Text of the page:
However, plate-waste proponents argue that banning the stuff in cattle feed is illogical. Asks Michael Malecha, a food-industry consultant in Madison, Wis., "Here we have a product that's USDA-inspected, that's suitable to be served to humans, and yet we're saying, don't feed it to animals?"
Recent evidence also raises questions about the effectiveness -- and enforcement -- of the 1997 cattle-feed ban itself.
When the FDA published the regulation detailing the ban, it stated that "the vigorous implementation of this rule will very nearly eliminate the risk of the widespread proliferation of BSE in the United States." But FDA officials concede today they don't even know how many feed mills operate in the U.S. Many are small and don't require federal licenses. In addition, when the ban was implemented, no money was authorized to verify feed mills were complying. As a result, agency officials say, planned inspections soon fell behind schedule.
Disappointing Inspections
Officials say they've since caught up, but the results so far are disappointing: Inspections of 2,653 feed mills that handle meat-and-bone meal found that more than a fifth weren't taking adequate precautions to ensure the material wasn't ending up in cattle feed. And even after many reinspections, as of late last month about 13% of the mills remained out of compliance.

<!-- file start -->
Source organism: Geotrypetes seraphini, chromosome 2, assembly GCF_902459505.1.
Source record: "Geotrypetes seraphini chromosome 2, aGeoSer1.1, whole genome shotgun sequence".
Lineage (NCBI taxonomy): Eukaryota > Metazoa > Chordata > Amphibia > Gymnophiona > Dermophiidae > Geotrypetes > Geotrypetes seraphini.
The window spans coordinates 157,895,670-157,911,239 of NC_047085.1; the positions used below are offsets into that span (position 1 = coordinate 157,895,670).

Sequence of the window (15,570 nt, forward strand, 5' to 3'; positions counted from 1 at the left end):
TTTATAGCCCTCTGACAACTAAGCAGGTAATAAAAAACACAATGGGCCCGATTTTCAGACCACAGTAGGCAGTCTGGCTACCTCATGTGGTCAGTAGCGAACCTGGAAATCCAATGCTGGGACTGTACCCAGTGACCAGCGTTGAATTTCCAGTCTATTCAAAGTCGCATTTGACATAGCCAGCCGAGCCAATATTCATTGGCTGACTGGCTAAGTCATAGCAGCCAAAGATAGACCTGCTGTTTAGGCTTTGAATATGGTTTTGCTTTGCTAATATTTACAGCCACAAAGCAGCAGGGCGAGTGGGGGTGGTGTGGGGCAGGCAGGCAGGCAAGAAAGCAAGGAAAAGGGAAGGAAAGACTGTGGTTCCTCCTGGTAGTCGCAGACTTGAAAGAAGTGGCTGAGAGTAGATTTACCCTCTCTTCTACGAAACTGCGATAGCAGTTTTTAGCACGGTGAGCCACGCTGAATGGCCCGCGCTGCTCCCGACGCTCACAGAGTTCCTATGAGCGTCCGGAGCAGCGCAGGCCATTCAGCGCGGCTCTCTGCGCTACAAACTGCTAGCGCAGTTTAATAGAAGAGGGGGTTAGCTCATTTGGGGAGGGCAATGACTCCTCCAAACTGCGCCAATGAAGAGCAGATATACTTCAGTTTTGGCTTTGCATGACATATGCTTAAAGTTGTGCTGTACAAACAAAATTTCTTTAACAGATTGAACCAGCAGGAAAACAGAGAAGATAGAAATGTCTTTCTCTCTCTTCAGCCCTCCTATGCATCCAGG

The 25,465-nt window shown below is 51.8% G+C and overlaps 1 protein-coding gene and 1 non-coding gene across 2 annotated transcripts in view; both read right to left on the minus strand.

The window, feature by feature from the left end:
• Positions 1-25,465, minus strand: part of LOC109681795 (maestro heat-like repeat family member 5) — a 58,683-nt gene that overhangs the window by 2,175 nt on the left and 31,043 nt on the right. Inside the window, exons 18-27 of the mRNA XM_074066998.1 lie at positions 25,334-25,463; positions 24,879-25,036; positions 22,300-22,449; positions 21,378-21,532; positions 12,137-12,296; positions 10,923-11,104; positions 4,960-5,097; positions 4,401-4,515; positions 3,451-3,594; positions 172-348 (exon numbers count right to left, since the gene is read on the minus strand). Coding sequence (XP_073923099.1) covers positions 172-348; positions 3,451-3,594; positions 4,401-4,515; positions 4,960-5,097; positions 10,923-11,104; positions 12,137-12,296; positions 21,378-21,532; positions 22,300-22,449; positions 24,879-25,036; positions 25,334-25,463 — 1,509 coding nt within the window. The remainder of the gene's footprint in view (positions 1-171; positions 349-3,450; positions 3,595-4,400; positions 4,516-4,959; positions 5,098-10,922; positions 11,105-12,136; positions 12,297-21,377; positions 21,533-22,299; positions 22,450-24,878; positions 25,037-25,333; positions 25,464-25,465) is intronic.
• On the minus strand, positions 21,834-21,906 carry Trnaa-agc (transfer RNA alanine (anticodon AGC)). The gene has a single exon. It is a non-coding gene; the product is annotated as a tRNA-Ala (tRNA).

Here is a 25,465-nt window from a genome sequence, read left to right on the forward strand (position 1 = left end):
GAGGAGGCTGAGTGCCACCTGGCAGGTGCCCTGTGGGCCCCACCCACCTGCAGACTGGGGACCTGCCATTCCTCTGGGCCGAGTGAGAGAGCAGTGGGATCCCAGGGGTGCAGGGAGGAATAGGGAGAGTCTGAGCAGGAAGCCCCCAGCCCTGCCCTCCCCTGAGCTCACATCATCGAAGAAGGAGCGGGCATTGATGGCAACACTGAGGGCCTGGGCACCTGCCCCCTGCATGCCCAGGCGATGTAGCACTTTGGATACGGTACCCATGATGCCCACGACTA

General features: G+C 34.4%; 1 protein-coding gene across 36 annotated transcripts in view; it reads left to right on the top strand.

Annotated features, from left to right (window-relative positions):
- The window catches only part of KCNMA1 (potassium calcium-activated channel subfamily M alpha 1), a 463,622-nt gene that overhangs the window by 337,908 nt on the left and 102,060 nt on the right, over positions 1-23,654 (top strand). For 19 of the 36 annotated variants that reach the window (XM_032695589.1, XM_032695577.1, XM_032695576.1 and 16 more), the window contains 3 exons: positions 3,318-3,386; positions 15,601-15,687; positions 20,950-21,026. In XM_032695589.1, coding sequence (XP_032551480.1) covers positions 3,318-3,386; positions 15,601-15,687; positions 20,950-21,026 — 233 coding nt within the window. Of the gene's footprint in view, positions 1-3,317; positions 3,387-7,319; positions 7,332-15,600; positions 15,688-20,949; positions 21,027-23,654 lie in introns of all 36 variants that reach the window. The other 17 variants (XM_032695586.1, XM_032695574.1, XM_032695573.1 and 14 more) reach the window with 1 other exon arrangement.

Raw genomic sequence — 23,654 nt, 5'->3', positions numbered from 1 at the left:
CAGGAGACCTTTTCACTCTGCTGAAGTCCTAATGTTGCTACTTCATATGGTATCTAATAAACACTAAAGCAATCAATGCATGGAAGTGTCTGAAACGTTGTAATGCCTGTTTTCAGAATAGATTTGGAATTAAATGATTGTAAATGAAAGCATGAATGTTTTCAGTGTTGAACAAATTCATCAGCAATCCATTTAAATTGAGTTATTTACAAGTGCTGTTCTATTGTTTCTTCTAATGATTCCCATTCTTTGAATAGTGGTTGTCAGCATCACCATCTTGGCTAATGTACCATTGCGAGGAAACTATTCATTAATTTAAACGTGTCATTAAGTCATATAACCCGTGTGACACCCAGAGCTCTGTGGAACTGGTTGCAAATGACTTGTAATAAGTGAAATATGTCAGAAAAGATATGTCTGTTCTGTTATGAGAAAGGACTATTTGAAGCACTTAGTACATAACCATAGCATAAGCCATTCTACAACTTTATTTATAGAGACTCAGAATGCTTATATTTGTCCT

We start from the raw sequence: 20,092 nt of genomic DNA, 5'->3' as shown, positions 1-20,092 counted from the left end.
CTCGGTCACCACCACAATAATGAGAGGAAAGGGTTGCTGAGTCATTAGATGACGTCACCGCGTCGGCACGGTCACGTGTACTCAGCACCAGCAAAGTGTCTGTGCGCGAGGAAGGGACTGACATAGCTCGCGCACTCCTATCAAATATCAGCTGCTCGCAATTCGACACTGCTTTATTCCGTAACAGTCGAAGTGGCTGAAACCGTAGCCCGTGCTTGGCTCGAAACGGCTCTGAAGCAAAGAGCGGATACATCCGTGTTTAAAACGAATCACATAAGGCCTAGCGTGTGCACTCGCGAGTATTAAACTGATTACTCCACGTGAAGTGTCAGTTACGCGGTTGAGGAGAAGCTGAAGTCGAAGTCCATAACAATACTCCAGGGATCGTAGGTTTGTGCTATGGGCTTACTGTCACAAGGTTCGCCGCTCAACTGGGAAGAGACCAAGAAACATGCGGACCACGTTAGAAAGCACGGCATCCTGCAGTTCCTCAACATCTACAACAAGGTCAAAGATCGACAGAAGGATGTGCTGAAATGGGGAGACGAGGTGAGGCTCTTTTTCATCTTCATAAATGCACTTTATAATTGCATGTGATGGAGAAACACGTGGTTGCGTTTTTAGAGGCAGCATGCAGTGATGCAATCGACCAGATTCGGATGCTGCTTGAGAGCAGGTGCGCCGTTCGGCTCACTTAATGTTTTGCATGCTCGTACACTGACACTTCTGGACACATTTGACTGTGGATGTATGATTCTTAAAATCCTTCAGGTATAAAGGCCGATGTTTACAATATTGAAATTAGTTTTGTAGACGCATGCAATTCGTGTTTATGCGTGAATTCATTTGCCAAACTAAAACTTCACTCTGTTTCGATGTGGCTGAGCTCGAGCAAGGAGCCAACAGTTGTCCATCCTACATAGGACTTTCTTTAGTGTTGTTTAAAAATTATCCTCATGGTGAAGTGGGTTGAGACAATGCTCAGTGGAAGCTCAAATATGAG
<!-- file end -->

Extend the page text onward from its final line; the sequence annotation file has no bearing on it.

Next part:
A review of more than 50 warning letters the FDA sent to feed mills this year shows the type of problems encountered. During a March visit to Farmers Mill & Elevator Co. in Dexter, Ga., which makes cattle and hog feed, an inspector found meat-and-bone meal that was being stored on pallets of cattle feed. He also discovered that corn used to flush out mixing equipment prior to making cattle feed was being bagged for use in hog feed, but without any required warning labels not to use it in cattle feed.
"Of particular concern is that these same violations were pointed out during the previous inspection of this facility on Oct. 21, 1998," states the warning letter, dated March 30, 2001.
Carol Rowland, the mill's office manager, says the company has since stopped using meat-and-bone meal altogether. "I'd rather not handle it," she says.